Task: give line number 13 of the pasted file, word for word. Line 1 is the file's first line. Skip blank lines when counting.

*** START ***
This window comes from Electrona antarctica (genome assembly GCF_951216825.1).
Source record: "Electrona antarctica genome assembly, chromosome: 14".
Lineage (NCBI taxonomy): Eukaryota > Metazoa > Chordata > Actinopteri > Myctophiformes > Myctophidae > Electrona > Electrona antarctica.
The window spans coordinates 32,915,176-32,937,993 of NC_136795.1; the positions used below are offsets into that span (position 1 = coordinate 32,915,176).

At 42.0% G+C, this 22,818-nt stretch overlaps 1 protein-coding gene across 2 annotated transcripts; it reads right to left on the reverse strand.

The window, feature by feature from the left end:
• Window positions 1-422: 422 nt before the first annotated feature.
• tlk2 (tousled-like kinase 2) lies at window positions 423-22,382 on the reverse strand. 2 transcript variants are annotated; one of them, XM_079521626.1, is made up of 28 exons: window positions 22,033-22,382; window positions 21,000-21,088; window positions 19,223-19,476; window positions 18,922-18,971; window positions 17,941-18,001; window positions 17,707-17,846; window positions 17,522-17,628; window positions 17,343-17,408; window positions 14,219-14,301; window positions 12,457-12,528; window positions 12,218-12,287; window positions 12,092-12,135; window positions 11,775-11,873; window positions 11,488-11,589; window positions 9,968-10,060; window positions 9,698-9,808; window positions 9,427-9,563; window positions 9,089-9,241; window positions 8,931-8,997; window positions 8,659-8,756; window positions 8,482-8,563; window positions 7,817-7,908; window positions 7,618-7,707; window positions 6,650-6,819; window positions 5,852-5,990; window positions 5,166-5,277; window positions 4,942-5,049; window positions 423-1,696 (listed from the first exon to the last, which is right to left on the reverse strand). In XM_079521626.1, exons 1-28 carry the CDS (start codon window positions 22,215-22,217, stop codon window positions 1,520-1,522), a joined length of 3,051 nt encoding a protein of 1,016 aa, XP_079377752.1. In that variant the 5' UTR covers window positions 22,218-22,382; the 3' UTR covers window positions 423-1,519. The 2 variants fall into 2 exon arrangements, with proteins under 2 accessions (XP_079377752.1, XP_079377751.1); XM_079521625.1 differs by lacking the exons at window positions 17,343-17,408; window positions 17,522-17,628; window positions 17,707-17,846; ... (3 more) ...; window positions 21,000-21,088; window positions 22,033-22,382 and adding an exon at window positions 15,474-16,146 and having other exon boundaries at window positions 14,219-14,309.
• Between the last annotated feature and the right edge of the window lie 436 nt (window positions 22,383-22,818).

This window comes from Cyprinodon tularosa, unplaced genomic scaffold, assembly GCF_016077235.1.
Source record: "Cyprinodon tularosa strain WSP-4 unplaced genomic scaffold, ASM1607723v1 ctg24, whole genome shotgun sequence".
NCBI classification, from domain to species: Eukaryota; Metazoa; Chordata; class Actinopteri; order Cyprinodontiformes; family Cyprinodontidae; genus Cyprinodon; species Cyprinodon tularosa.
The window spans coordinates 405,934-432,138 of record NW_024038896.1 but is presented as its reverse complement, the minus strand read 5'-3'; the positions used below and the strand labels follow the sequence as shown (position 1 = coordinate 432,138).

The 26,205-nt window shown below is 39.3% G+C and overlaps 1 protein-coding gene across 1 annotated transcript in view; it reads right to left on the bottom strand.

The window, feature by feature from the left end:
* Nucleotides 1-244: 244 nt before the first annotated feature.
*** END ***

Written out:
The window spans coordinates 405,934-432,138 of record NW_024038896.1 but is presented as its reverse complement, the minus strand read 5'-3'; the positions used below and the strand labels follow the sequence as shown (position 1 = coordinate 432,138).